How to Advance (Advancement)
Logging workers generally advance from tasks requiring a lot of manual labor to those involving the operation of expensive, sometimes complicated logging equipment. Inexperienced entrants usually begin as laborers, carrying tools and equipment, clearing brush, performing equipment maintenance, and loading and unloading logs and brush. For some, familiarization with logging operations may lead to jobs such as log-handling equipment operator. Further experience may lead to jobs involving the operation of more complicated machinery and yarding towers to transport, load, and unload logs. Those who have the skills required for the efficient use of power saws and other equipment may become fallers and buckers.
Some experienced logging workers start their own logging contractor businesses, but to do so they also need some basic business skills, which are essential in logging’s difficult business climate.
Logging workers held about 66,100 jobs in 2008. About half of all logging workers work for the logging industry. Another 31 percent are self-employed, who mostly work under contract to landowners and the logging industry. About 10 percent work in the wood product manufacturing industry, mainly in sawmills.
Seasonal demand for logging workers can vary by region and time of year. For northern States in particular, winter weather can interrupt logging operations, although some logging can be done in winter.
Employment of logging workers is projected to grow more slowly than the average over the 2008-18 decade. Despite slower than average employment growth, job opportunities should be good because of the need to replace workers who leave the occupation for jobs that are less hazardous.
Employment of logging workers is expected to grow 6 percent from 2008 to 2018, which is slower than the average for all occupations. New policies allowing some access to Federal timberland may result in some logging jobs, and Federal legislation designed to prevent destructive wildfires by proactively thinning forests in susceptible regions also may result in additional jobs. Foreign and domestic demand for new wood products, such as wood pellets, is expected to result in some employment growth as well. Nonetheless, domestic timber producers continue to face increasing competition from foreign producers, who can harvest the same amount of timber at lower cost. The logging industry is expected to continue to consolidate in order to reduce costs, which may offset the creation of most new jobs.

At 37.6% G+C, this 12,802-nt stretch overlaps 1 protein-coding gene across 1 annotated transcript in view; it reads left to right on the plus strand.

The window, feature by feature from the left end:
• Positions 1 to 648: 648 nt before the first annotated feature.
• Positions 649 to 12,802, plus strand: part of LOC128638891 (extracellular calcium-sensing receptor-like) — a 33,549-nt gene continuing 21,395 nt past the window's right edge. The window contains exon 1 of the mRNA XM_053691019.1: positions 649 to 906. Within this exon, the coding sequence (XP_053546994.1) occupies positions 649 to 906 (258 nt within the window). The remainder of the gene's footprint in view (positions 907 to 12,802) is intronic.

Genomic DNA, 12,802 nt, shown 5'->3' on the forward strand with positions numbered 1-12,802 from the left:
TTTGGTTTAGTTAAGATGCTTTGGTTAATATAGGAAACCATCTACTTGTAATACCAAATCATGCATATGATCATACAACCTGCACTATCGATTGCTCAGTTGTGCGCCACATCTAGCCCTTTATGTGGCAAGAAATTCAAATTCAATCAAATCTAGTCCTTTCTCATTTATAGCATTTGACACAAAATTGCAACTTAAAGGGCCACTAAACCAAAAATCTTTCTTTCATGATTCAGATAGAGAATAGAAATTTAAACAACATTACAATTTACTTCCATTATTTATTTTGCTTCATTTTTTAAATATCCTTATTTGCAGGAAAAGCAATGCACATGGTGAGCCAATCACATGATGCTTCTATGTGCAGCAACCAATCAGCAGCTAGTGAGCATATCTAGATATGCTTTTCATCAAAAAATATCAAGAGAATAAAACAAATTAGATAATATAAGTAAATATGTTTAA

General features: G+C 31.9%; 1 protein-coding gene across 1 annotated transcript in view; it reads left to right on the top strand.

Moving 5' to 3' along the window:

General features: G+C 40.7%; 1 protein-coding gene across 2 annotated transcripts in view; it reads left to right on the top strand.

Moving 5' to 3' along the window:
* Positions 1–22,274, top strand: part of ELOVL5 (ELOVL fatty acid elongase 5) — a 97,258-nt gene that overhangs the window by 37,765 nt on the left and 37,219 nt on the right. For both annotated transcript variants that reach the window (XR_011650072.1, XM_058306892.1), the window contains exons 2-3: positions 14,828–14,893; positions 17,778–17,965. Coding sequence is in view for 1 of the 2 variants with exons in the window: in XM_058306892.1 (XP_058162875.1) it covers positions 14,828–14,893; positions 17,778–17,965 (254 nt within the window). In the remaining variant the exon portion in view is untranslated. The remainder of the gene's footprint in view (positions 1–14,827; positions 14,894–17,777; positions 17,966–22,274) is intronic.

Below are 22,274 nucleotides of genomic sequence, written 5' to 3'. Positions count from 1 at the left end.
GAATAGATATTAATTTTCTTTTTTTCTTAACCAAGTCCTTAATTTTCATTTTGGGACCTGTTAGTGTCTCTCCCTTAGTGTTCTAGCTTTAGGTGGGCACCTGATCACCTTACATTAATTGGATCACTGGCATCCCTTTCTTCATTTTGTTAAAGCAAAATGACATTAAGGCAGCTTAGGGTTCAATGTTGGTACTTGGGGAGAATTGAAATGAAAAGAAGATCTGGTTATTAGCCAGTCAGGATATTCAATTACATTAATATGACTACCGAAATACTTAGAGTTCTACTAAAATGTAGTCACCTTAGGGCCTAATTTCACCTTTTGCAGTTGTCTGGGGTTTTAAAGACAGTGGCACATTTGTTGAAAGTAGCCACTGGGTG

Increased mechanization of logging operations and improvements in logging equipment will continue to depress demand for many manual timber-cutting and logging workers. Employment of fallers, buckers, choke setters, and other workers whose jobs are labor intensive should decline as more laborsaving equipment is used. Employment of machinery and equipment operators, such as tree harvesting, skidding, and log-handling equipment operators, will be less adversely affected and should rise as logging companies switch away from manual tree felling.
Despite slower than average employment growth, job opportunities should be good because of the need to replace workers who leave the occupation for other jobs that are less physically demanding, dangerous, and prone to layoffs. Employment of logging workers can sometimes be unsteady as changes in the level of construction, particularly residential construction, can cause slowdowns in logging activities in the short term. In addition, logging operations must be relocated when timber in a particular area has been harvested. During prolonged periods of inactivity, some workers may stay on the job to maintain or repair logging machinery and equipment, but others are laid off or forced to find jobs in other occupations.
Earnings of logging workers vary by size of establishment and by geographic area. Workers in the largest establishments earn more than those in the smallest ones. Workers in Alaska and the Northwest earn more than those in the South, where the cost of living is generally lower.
Small logging contractor firms generally offer timber-cutting and logging workers few benefits beyond vacation days. However, some employers offer full-time workers basic benefits, such as medical coverage, and provide safety apparel and equipment.
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